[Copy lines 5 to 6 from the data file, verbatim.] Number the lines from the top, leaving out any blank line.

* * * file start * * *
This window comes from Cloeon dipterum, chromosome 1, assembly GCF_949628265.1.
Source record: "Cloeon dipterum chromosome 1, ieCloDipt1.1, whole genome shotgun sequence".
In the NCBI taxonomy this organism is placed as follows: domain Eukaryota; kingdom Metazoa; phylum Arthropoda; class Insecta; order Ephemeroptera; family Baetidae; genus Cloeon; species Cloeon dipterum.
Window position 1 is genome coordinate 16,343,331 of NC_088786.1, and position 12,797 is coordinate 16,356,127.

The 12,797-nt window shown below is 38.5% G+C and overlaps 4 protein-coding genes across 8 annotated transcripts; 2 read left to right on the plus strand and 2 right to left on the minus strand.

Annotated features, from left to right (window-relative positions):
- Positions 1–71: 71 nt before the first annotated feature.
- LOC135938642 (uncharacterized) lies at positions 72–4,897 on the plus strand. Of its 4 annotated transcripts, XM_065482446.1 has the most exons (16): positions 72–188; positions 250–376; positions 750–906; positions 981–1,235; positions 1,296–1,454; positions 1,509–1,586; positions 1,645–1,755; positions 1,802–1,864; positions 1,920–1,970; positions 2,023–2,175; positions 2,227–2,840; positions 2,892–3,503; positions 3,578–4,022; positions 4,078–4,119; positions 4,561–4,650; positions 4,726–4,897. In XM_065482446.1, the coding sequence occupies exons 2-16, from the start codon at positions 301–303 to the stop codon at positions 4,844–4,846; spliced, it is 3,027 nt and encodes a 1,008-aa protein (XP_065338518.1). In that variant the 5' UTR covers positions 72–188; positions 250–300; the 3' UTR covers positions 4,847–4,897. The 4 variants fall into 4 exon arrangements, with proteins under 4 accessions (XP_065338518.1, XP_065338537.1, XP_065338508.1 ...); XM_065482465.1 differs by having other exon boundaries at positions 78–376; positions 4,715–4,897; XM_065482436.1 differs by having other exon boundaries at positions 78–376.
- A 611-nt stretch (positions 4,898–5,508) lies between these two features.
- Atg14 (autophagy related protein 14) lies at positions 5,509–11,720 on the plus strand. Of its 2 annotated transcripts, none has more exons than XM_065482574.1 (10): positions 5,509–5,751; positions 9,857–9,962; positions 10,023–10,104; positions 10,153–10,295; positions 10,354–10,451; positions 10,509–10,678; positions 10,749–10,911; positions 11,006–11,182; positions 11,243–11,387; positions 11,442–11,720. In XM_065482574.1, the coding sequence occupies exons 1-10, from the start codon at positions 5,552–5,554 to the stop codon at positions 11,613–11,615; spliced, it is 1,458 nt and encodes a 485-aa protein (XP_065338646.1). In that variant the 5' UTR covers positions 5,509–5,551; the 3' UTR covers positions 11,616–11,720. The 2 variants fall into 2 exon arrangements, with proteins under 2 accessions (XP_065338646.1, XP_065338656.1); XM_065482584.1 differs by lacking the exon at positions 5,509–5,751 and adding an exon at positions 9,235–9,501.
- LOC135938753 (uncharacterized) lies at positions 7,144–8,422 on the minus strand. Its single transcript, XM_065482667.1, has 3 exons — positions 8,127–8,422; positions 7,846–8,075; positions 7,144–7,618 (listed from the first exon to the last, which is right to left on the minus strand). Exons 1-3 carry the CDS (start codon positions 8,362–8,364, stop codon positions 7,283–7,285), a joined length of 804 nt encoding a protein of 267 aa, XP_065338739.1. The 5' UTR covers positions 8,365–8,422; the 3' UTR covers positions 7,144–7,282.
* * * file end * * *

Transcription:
The 12,797-nt window shown below is 38.5% G+C and overlaps 4 protein-coding genes across 8 annotated transcripts; 2 read left to right on the plus strand and 2 right to left on the minus strand.

Annotated features, from left to right (window-relative positions):